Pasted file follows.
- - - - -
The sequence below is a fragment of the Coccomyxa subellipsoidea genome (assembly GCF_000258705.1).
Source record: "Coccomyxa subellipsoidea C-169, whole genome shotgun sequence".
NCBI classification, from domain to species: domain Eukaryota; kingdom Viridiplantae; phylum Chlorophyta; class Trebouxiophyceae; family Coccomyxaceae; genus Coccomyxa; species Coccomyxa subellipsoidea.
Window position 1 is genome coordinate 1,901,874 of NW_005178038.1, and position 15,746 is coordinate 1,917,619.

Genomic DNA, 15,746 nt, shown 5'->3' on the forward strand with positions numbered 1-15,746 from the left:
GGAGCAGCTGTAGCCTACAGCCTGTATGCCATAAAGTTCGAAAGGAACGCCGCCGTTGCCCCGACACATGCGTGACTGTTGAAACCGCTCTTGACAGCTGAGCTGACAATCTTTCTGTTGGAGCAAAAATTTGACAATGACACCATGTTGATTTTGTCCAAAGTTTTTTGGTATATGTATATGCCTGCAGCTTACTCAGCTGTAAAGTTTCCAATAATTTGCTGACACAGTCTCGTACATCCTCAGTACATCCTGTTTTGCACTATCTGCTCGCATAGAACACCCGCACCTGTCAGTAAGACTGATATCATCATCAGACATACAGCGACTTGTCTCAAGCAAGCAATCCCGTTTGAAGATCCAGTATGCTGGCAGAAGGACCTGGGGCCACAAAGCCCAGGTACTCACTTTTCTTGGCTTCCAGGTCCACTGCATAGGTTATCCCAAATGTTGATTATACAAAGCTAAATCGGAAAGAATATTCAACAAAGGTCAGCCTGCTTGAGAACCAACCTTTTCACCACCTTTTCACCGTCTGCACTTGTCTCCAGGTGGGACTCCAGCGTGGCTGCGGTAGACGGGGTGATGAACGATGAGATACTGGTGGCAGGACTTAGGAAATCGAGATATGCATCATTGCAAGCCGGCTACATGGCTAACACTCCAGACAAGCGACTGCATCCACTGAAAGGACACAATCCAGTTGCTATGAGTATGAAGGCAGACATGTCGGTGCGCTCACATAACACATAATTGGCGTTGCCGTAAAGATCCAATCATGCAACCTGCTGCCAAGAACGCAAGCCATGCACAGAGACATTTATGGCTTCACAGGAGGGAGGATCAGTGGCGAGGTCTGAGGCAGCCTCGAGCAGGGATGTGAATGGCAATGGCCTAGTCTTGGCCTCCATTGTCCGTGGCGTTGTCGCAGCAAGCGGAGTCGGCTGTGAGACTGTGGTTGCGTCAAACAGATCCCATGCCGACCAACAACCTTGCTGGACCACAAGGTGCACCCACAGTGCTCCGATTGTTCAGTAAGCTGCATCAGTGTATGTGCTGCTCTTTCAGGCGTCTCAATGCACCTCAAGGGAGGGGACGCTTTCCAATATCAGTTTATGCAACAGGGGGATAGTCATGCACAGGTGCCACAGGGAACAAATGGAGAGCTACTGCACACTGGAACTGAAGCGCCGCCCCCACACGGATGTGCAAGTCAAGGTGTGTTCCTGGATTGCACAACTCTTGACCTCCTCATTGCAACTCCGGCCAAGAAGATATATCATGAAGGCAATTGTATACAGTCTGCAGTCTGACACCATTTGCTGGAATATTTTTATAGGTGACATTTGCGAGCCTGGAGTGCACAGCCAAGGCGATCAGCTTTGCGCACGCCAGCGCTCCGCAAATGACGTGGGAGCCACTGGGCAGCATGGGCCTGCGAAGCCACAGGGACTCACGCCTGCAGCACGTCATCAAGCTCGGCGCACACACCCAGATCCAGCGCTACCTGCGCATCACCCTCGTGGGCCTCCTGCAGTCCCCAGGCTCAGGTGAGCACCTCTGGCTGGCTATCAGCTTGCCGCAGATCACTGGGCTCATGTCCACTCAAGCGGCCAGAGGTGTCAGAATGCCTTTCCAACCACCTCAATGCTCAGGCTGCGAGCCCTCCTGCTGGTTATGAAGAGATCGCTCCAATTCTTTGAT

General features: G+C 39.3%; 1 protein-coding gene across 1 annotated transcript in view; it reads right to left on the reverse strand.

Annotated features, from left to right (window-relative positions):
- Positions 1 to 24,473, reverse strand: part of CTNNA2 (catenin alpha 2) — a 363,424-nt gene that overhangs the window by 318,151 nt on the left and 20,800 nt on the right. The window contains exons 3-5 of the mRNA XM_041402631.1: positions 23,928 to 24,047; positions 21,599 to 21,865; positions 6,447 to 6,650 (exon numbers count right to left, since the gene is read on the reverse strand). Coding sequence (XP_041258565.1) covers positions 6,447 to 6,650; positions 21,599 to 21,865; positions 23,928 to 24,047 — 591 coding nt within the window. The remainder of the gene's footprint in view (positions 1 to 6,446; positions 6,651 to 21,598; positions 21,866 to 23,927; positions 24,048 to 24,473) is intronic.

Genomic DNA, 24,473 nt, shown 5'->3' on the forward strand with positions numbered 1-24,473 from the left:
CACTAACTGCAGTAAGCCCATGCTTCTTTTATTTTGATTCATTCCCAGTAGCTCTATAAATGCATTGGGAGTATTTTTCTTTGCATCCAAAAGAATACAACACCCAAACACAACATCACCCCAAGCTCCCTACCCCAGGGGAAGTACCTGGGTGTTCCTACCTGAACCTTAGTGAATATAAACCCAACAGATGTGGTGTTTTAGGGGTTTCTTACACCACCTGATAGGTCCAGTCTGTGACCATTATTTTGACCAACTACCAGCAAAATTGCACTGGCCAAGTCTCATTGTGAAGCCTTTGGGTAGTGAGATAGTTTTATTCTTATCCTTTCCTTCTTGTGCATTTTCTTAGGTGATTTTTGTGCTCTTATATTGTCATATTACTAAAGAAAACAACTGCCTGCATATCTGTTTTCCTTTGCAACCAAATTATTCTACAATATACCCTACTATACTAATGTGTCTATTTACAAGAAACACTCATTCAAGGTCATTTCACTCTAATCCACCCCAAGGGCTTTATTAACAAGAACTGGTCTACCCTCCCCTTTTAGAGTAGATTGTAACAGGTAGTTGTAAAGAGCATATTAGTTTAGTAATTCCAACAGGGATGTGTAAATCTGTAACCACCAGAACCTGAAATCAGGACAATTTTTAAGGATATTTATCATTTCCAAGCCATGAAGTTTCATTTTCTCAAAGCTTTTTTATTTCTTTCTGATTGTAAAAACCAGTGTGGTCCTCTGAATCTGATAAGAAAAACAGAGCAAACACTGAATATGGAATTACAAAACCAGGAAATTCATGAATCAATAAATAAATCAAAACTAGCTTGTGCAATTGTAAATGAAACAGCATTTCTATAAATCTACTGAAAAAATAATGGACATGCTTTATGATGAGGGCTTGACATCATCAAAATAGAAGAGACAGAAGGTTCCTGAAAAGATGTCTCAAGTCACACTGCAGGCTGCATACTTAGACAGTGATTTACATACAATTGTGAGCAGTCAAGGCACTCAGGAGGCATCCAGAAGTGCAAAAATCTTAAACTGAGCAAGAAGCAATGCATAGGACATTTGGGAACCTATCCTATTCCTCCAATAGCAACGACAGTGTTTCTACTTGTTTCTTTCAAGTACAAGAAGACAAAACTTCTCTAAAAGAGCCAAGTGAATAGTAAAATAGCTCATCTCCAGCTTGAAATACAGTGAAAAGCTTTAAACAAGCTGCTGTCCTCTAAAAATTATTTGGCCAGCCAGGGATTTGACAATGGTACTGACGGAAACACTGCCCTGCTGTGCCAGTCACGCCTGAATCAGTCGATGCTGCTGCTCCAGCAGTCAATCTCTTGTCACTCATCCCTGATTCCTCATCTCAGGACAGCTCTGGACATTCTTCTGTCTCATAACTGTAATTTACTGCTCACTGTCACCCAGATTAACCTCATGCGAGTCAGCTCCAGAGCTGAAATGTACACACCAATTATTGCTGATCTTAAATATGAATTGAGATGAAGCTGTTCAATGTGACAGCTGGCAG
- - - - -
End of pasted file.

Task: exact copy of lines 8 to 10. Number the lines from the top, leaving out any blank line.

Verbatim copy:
Annotated features, from left to right (window-relative positions):
- Positions 1 to 24,473, reverse strand: part of CTNNA2 (catenin alpha 2) — a 363,424-nt gene that overhangs the window by 318,151 nt on the left and 20,800 nt on the right. The window contains exons 3-5 of the mRNA XM_041402631.1: positions 23,928 to 24,047; positions 21,599 to 21,865; positions 6,447 to 6,650 (exon numbers count right to left, since the gene is read on the reverse strand). Coding sequence (XP_041258565.1) covers positions 6,447 to 6,650; positions 21,599 to 21,865; positions 23,928 to 24,047 — 591 coding nt within the window. The remainder of the gene's footprint in view (positions 1 to 6,446; positions 6,651 to 21,598; positions 21,866 to 23,927; positions 24,048 to 24,473) is intronic.

Genomic DNA, 24,473 nt, shown 5'->3' on the forward strand with positions numbered 1-24,473 from the left: